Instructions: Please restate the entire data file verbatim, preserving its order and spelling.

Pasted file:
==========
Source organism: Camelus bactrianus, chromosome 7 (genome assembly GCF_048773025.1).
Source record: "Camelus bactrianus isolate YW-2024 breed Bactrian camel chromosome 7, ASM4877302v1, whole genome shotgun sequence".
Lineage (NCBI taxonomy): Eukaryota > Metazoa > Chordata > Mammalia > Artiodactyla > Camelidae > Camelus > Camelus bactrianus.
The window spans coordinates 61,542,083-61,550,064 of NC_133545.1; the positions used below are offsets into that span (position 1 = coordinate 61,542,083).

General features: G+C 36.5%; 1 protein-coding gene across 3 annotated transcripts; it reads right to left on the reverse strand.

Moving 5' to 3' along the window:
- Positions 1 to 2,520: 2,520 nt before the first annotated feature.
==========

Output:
Source organism: Camelus bactrianus, chromosome 7 (genome assembly GCF_048773025.1).
Source record: "Camelus bactrianus isolate YW-2024 breed Bactrian camel chromosome 7, ASM4877302v1, whole genome shotgun sequence".
Lineage (NCBI taxonomy): Eukaryota > Metazoa > Chordata > Mammalia > Artiodactyla > Camelidae > Camelus > Camelus bactrianus.
The window spans coordinates 61,542,083-61,550,064 of NC_133545.1; the positions used below are offsets into that span (position 1 = coordinate 61,542,083).

General features: G+C 36.5%; 1 protein-coding gene across 3 annotated transcripts; it reads right to left on the reverse strand.

Moving 5' to 3' along the window:
- Positions 1 to 2,520: 2,520 nt before the first annotated feature.